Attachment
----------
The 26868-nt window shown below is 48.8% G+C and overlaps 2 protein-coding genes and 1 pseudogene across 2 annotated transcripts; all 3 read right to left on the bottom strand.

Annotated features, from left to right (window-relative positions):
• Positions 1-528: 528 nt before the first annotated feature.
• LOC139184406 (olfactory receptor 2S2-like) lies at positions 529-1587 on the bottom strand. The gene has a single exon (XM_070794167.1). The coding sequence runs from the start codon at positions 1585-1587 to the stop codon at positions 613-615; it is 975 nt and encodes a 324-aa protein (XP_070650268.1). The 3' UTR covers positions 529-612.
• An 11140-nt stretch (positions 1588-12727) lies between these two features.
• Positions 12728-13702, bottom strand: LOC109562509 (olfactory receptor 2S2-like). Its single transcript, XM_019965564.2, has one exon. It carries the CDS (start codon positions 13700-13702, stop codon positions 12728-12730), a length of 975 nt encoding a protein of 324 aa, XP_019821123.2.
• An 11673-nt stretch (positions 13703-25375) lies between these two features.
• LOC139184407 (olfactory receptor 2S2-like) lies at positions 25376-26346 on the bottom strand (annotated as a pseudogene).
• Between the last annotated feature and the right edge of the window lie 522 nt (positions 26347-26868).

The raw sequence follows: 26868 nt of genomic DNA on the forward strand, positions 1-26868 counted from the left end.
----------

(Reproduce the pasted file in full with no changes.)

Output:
The 26868-nt window shown below is 48.8% G+C and overlaps 2 protein-coding genes and 1 pseudogene across 2 annotated transcripts; all 3 read right to left on the bottom strand.

Annotated features, from left to right (window-relative positions):
• Positions 1-528: 528 nt before the first annotated feature.
• LOC139184406 (olfactory receptor 2S2-like) lies at positions 529-1587 on the bottom strand. The gene has a single exon (XM_070794167.1). The coding sequence runs from the start codon at positions 1585-1587 to the stop codon at positions 613-615; it is 975 nt and encodes a 324-aa protein (XP_070650268.1). The 3' UTR covers positions 529-612.
• An 11140-nt stretch (positions 1588-12727) lies between these two features.
• Positions 12728-13702, bottom strand: LOC109562509 (olfactory receptor 2S2-like). Its single transcript, XM_019965564.2, has one exon. It carries the CDS (start codon positions 13700-13702, stop codon positions 12728-12730), a length of 975 nt encoding a protein of 324 aa, XP_019821123.2.
• An 11673-nt stretch (positions 13703-25375) lies between these two features.
• LOC139184407 (olfactory receptor 2S2-like) lies at positions 25376-26346 on the bottom strand (annotated as a pseudogene).
• Between the last annotated feature and the right edge of the window lie 522 nt (positions 26347-26868).

The raw sequence follows: 26868 nt of genomic DNA on the forward strand, positions 1-26868 counted from the left end.